September 13, 2008
by: 
Dwayne Page
Eric Zachary Jarvis

A Murfreesboro man has been charged by Smithville Police after using a fake name to receive medical treatment at the emergency room of DeKalb Community Hospital Wednesday.

Eric Zachary Jarvis, also known as Mark Anthony Brown, of Sulphur Springs Road, Murfreesboro, is charged with forgery, obtaining drugs by fraud, and theft of services. His total bond is $9,500 and he will be in General Sessions Court on the charges October 16th.

The police report states that Jarvis went to the emergency room of the hospital on Wednesday and checked in using a fake name and address in order to receive medical treatment and medication for pain in his side that otherwise would have required a prescription to obtain. According to the report, Jarvis forged a false name (Mark Anthony Brown) to official medical documents.

The arrest warrants state that Jarvis, while at the emergency room, obtained a shot of dilaudid for the pain. During questioning, Jarvis allegedly admitted to being an IV drug user. By using a fake name, Jarvis, who is on probation, apparently thought he could be treated and no one would check and learn his true identity.

Division of Consumer Affairs Prepared to Investigate Allegations of Gas Price Gouging

September 13, 2008
by: 
Dwayne Page

The effects of storm systems active in the Gulf Coast are now being felt by Tennesseans at the gas pump. Prices for fuel have risen dramatically and the State is offering consumers information on how they can report possible price-gouging.

Governor Bredesen Friday addressed the issues surrounding gasoline supply in Tennessee, warning individuals and businesses who engage in gasoline price-gouging that “we will be very tough and very aggressive on people who take advantage of this situation. I hope people do not try to capitalize on the effects of these storms at the expense of Tennesseans, who are already struggling with high gas prices.”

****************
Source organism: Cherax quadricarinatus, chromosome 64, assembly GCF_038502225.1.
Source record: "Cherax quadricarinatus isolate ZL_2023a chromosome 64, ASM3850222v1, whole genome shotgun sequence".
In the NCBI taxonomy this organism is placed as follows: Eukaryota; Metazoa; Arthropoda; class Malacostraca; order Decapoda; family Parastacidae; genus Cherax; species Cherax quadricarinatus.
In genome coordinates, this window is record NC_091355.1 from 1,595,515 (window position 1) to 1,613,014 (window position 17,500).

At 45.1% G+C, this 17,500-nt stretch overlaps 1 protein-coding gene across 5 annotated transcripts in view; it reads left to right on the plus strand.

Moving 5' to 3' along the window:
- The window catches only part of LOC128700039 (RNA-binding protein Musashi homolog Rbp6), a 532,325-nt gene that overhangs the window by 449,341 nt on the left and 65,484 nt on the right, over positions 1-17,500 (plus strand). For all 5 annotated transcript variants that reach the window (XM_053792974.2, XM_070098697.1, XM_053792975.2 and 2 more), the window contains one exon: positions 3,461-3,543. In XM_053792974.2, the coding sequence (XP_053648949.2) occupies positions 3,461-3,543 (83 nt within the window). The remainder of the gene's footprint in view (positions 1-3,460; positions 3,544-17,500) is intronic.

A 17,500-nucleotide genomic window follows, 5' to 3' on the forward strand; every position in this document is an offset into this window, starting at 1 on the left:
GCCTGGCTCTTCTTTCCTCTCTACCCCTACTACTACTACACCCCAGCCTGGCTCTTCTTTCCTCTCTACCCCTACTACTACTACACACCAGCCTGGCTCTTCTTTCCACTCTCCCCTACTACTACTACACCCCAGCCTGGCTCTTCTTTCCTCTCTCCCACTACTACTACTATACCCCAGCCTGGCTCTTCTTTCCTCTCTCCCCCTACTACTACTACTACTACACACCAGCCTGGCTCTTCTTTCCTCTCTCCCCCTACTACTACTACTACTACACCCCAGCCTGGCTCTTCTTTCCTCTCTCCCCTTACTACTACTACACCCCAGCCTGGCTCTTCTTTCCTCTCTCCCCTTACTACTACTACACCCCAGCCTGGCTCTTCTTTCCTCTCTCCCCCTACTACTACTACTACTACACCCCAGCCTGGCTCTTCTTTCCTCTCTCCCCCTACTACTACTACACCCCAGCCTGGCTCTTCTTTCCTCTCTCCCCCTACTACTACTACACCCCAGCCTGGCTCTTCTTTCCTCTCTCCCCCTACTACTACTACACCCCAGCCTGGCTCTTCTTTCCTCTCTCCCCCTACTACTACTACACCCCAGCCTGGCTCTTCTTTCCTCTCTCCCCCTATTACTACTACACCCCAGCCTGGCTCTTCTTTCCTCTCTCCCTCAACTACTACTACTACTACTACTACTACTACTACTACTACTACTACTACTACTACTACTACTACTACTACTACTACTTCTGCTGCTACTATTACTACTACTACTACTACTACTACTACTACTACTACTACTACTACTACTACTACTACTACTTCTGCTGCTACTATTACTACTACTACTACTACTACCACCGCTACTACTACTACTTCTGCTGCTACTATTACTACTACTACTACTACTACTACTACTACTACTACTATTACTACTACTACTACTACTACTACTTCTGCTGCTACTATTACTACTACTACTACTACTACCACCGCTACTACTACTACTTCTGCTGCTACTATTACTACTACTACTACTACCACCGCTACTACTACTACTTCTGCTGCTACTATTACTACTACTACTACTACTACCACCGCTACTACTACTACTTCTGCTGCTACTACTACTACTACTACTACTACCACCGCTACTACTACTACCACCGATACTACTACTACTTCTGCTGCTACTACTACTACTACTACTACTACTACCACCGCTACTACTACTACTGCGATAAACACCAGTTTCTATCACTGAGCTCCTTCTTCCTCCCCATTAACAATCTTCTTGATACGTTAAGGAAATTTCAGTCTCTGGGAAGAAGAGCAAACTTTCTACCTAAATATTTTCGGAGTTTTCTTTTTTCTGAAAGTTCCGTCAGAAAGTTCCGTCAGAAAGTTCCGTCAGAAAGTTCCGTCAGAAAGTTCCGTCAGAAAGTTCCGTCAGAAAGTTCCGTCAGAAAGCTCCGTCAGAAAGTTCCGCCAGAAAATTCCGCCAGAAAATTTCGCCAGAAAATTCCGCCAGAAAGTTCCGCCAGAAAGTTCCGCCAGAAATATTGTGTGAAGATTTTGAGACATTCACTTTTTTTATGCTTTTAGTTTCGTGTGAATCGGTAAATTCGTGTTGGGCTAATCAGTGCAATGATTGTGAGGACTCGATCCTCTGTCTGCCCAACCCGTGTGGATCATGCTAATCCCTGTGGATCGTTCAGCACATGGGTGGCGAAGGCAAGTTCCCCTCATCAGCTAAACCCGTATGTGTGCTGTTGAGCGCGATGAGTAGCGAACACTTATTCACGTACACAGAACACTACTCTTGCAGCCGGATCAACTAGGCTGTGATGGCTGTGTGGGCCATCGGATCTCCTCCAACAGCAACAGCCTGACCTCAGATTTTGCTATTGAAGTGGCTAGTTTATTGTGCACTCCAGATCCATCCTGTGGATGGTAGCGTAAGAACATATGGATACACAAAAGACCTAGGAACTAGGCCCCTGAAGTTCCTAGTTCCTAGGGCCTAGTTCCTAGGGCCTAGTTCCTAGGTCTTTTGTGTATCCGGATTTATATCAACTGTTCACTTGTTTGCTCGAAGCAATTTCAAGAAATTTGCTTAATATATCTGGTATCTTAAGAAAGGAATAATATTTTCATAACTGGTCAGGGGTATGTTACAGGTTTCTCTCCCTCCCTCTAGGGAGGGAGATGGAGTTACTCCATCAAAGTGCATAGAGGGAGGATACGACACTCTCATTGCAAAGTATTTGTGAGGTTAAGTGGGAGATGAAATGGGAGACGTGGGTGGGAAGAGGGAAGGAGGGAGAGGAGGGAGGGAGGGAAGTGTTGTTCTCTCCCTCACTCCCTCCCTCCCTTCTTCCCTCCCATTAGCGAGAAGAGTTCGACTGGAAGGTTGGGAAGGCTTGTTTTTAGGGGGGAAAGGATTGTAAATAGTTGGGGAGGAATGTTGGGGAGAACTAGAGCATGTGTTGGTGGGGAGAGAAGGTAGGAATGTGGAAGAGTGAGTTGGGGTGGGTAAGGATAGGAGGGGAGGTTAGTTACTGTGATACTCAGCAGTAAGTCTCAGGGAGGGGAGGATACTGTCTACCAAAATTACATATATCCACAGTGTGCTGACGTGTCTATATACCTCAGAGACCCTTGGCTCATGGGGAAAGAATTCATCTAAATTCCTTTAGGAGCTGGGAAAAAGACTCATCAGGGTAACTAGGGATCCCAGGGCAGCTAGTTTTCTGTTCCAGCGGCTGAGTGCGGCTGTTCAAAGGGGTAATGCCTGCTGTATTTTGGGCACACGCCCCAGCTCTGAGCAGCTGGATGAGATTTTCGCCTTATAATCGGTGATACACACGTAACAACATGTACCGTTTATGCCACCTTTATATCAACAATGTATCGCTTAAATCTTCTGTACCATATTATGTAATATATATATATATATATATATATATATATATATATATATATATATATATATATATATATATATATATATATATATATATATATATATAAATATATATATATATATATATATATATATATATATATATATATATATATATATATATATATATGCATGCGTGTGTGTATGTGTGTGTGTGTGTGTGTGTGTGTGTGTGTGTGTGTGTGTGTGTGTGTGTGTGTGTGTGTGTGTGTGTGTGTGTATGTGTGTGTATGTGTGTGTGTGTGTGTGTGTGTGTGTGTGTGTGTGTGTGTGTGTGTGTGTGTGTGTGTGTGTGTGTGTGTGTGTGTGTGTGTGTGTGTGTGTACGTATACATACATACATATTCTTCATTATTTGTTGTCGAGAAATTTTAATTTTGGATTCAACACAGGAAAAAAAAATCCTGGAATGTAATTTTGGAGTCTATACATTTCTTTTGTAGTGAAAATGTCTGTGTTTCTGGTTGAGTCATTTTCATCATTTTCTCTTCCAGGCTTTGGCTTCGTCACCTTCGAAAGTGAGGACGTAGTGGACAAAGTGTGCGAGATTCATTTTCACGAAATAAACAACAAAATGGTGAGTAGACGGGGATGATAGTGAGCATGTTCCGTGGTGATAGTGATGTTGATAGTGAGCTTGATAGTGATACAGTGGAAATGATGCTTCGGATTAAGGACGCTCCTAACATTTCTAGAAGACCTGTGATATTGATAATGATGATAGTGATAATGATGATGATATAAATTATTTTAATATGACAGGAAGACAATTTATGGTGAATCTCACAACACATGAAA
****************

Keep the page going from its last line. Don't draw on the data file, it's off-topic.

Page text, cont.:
“We are taking this very seriously,” said Leslie Newman, Commissioner for the Department of Commerce and Insurance. “Under Tennessee law, price-gouging is illegal and we will be working with the Attorney General’s office to aggressively pursue anyone who violates that law.”

It was anticipated that gas prices would rise with hurricane activity in the Gulf Coast, where a substantial portion of the country’s gas supply is produced. The Division of Consumer Affairs warns consumers to be on the lookout for potential price-gougers.

Consumers may contact the Division of Consumer Affairs at www.tn.gov/consumer or call at 615-741-4737 or toll-free at 800-342-8385, to report incidences of suspected price-gouging. Consumers will need to provide the name of the gas station, address and the price and grade of the gas being sold. Consumers may also report suspected price-gouging online to the federal government at http://gaswatch.energy.gov/.

Meanwhile, Congressman Bart Gordon has issued a statement on dramatic rise in gas prices

"Throughout the day, already too expensive gasoline prices have been dramatically rising. I have contacted the Tennessee Attorney General and asked him to be especially vigilant in protecting consumers from price gouging.

To help maximize fuel supplies, I contacted the Environmental Protection Agency and asked them to grant the waiver requested by Governor Phil Bredesen to allow retailers to begin selling the fall blend of fuel before the September 15 start date.

After we get through this interruption in supply and increase in price, we need to use every tool available to alleviate the pain consumers are feeling at the pump. That includes maximizing our domestic oil and gas production and working on new energy technologies.

If anyone has specific complaints about fuel prices at an individual location, the Tennessee Department of Commerce & Insurance Consumer Affairs is the appropriate agency to register their complaint. The public can call this 800-number: 1-800-342-8385 or visit the Consumer
Affairs Web site to make a complaint online at www.tn.gov/consumer."